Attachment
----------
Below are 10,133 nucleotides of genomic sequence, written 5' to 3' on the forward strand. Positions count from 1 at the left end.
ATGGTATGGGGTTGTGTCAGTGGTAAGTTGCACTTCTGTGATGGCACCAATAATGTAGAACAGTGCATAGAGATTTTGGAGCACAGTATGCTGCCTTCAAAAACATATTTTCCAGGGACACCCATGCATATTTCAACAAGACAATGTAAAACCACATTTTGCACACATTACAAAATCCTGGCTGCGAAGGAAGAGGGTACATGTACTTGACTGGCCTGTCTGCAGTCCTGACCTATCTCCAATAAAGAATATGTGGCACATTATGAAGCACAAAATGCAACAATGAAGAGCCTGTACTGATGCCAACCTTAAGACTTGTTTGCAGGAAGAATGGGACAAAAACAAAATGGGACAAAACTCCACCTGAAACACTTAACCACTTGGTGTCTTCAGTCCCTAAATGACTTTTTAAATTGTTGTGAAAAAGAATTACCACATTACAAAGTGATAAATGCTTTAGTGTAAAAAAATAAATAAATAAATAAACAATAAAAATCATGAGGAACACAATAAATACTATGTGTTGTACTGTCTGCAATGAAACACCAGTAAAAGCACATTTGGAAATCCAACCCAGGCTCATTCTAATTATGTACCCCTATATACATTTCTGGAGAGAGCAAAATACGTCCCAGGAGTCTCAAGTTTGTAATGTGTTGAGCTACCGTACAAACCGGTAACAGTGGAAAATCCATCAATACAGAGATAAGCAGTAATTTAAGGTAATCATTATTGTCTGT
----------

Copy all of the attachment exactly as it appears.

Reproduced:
Below are 10,133 nucleotides of genomic sequence, written 5' to 3' on the forward strand. Positions count from 1 at the left end.
ATGGTATGGGGTTGTGTCAGTGGTAAGTTGCACTTCTGTGATGGCACCAATAATGTAGAACAGTGCATAGAGATTTTGGAGCACAGTATGCTGCCTTCAAAAACATATTTTCCAGGGACACCCATGCATATTTCAACAAGACAATGTAAAACCACATTTTGCACACATTACAAAATCCTGGCTGCGAAGGAAGAGGGTACATGTACTTGACTGGCCTGTCTGCAGTCCTGACCTATCTCCAATAAAGAATATGTGGCACATTATGAAGCACAAAATGCAACAATGAAGAGCCTGTACTGATGCCAACCTTAAGACTTGTTTGCAGGAAGAATGGGACAAAAACAAAATGGGACAAAACTCCACCTGAAACACTTAACCACTTGGTGTCTTCAGTCCCTAAATGACTTTTTAAATTGTTGTGAAAAAGAATTACCACATTACAAAGTGATAAATGCTTTAGTGTAAAAAAATAAATAAATAAATAAACAATAAAAATCATGAGGAACACAATAAATACTATGTGTTGTACTGTCTGCAATGAAACACCAGTAAAAGCACATTTGGAAATCCAACCCAGGCTCATTCTAATTATGTACCCCTATATACATTTCTGGAGAGAGCAAAATACGTCCCAGGAGTCTCAAGTTTGTAATGTGTTGAGCTACCGTACAAACCGGTAACAGTGGAAAATCCATCAATACAGAGATAAGCAGTAATTTAAGGTAATCATTATTGTCTGT